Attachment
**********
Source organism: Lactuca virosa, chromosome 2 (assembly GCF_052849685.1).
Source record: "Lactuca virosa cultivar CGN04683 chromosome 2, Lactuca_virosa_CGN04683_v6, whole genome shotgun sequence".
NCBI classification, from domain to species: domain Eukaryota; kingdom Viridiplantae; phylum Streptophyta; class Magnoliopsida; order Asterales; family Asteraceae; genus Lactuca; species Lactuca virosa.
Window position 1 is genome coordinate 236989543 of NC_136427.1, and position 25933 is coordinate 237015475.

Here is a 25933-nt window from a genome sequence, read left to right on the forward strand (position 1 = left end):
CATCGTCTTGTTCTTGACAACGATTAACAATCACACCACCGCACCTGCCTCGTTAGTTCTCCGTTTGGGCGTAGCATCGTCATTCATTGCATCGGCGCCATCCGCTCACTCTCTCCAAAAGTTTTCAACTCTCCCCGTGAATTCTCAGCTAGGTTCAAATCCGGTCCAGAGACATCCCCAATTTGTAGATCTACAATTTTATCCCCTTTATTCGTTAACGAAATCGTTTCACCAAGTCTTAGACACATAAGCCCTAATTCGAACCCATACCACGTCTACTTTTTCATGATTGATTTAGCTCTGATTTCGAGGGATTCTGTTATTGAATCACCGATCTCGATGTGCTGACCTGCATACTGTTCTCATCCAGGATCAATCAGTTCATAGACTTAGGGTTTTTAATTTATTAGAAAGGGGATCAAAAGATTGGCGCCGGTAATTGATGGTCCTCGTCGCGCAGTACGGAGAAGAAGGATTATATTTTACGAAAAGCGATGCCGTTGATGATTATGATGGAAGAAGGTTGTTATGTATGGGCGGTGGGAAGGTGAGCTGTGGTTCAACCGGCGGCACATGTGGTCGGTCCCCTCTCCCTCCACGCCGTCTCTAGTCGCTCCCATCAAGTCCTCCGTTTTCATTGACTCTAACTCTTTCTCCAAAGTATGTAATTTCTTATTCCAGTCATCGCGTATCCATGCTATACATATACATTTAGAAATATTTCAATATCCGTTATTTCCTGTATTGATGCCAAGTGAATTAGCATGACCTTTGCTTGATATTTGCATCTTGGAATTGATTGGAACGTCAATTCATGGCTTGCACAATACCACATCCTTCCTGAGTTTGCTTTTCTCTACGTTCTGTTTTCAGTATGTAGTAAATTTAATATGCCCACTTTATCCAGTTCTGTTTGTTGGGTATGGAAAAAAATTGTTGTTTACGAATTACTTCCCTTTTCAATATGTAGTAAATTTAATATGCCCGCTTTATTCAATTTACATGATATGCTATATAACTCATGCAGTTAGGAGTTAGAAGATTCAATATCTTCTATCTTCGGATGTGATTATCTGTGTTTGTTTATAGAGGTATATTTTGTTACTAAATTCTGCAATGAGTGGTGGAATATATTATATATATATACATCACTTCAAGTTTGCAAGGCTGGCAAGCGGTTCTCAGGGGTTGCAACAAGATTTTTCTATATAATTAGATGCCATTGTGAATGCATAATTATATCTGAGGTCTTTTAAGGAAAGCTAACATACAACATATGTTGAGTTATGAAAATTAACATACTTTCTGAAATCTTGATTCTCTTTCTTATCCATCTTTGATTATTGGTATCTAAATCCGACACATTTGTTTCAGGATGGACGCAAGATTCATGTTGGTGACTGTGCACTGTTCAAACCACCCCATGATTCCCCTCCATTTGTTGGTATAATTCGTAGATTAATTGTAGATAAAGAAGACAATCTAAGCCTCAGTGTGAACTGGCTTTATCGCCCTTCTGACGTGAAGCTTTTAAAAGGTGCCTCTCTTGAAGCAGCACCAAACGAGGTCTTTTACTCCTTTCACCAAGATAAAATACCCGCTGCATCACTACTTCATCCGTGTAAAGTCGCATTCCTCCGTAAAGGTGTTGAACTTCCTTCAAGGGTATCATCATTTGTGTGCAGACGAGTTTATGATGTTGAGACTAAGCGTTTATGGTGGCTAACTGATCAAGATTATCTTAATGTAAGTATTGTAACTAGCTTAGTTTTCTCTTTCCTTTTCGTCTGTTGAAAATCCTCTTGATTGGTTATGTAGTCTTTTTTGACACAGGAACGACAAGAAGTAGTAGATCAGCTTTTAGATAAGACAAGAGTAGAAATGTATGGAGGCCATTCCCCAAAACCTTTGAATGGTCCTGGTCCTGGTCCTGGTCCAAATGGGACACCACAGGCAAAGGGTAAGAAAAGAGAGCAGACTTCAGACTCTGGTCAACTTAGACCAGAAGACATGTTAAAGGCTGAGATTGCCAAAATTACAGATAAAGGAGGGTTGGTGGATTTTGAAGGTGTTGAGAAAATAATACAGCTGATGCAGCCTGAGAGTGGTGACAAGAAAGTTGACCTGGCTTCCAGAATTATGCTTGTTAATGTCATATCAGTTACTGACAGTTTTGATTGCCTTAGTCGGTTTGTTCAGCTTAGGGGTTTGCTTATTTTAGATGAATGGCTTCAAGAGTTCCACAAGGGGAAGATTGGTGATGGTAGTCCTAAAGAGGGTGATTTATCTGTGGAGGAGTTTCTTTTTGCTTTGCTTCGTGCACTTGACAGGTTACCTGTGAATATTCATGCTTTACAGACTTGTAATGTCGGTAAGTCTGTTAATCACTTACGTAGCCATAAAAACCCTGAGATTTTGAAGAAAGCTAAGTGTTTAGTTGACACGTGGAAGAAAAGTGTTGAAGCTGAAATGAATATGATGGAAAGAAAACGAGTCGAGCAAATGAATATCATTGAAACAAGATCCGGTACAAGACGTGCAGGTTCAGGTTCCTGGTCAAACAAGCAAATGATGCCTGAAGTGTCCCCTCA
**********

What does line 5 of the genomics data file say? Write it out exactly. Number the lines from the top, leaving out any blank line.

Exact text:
Here is a 25933-nt window from a genome sequence, read left to right on the forward strand (position 1 = left end):